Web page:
Junpei and Soyoka were married, and in due time they were blessed with a baby, whom they called Anri. While this newlywed couple went about their lives, the scandalous news spread throughout the village.

“Unacceptable,” shouted the elders in the village. “Something should be done.”

All Junpei’s arguments of “love, duty, and fidelity to his new, albeit young bride,” fell upon the disbelieving geezers. Mostly, it was the sexually-frustrated young men, jealous that one of the few available women in the town was taken up in such a fashion.

Young warriors beaten to the untouched womb of a fertile young woman by an old, tired, albeit decorated, soldier did not go over well. Those would-be suitors soon turned into stalkers, more than a few, most dangerous. One night Junpei was aroused by a piercing cry.

“Junpei,” said Soyoka. “The darkness outside grows louder by the second. Do you not hear it?”

“I do, my love,” Junpei said. “Likely just a wandering animal. Worry not! It will move on soon.”

“No, the air is full of eerie whispers. Children are you there? Come forth!”

We are! We are! Whatever shall we do?!” Ichika and Yuki cried, seeing the empty house next door set ablaze from the window.

“Look how those shadows tremble in the faint twinkling of the stars outside of the window,” Soyoka cried. “Those dark figures are killing our stock! Oh, how they stomp our crops! Dear Junpei, whatever shall we do?”

Dark-clad men with weapons of all manner burst into the room. Junpei did his best to fend them off. But he was ancient for a warrior and their numbers were insurmountable even if he weren’t.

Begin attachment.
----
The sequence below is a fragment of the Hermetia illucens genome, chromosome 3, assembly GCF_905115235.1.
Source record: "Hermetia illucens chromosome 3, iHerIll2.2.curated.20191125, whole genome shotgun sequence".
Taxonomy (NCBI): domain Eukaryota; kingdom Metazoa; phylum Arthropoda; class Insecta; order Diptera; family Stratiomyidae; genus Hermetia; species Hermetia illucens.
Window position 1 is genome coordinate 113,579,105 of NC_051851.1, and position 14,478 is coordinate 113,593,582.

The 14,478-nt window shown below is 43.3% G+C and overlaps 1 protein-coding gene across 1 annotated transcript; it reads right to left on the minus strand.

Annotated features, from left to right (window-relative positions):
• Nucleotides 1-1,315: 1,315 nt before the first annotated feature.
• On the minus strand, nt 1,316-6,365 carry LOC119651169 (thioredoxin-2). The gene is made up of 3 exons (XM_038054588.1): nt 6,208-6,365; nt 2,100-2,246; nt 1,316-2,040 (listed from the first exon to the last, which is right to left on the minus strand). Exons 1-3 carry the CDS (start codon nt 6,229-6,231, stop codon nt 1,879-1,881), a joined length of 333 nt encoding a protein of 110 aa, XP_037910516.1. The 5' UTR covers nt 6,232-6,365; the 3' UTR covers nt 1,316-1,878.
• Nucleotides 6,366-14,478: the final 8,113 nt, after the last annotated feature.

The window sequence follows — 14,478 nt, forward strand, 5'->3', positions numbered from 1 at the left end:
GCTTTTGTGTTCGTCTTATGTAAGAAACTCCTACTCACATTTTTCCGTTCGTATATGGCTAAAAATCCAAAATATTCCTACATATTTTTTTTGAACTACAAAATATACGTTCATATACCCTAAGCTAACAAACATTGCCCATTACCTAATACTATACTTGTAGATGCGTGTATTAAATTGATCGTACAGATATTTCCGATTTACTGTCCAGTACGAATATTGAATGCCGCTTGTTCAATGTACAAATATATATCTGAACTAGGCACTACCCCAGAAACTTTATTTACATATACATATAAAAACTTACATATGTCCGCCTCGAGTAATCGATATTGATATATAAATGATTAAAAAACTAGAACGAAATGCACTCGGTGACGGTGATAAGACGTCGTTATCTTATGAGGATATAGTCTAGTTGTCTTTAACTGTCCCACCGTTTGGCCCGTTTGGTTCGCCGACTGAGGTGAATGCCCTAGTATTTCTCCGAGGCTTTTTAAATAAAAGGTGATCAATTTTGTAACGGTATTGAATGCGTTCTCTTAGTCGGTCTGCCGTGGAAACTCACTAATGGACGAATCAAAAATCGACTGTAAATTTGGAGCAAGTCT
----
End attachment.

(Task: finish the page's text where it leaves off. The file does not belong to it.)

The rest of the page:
My Wife! My Wife! “ Junpei slumped as he was run through by a katana sword. “My-”

“Husband,” shouted Soyoka, pressing her tear-filled and blood-covered face close to his, “You are lost to me now.”

“Indeed, I am,” Junpei said, with a death-tinged gasp. “I expect my wife to come with me. You know that.”

Soyoka blinked hard as she held her breath as all in the room stopped.

“I do,” Soyoka said pulling the silver compact from her pocket, giving herself a look. “It’s how it is done.”

The leader knocked the pretty bauble from her hand to the floor. A pity she had not had the chance to use it more.

“Without haste, then let it be.”

The gruff leader motioned for all to exit. As they did, he nodded to Soyoka and tossed her a short knife. She scrambled in the darkness and curled her fingers around the leather-wrapped hilt.

“It will be done.”

Soyoka looked upon her husband’s colorless and lifeless visage, back to the moon and its emotionless light, and finally turned to the children. They stood frozen, mouths agape as if they had seen the devil.

“It must be…I’m sorry. One day, you’ll understand the leaps of love one must often make.”

Soyoka clutched the knife with her second hand and she closed her eyes a final time. With a thrust into her stomach, her eyes snapped open, and she was no more.

“No!” Yuki screamed. “Don’t-”

Ichika wailed as Yuki fell into his arms as the frigid winter winds and heavy, wet snow swept through the death-filled home.

“Whatever are we now to do?” Ichika pleaded. “We cannot fight them all if they should return.”

“Someone help us, please! I beg of the great gods!” Yuki shouted, raising her arms to the ceiling.

A soft voice came forth from the open gleaming, silver compact.

“Excuse me, but how may I be of service to you?”Got a Question for the Grey, Grizzled, And Gaijin Mailbag? Send it to: @craighoffman11 on Twitter

“Grief does not change you, Hazel. It reveals you.”- John Green, The Fault in Our Stars

Originally published at on January 1, 2022.



Craig Hoffman

Craig is a #writer, #editor, #betareader & #blogger. 2000+ #blog posts & seven #ebooks including #shortstories “The Tempo of Tempura” and “Carl Crapper.”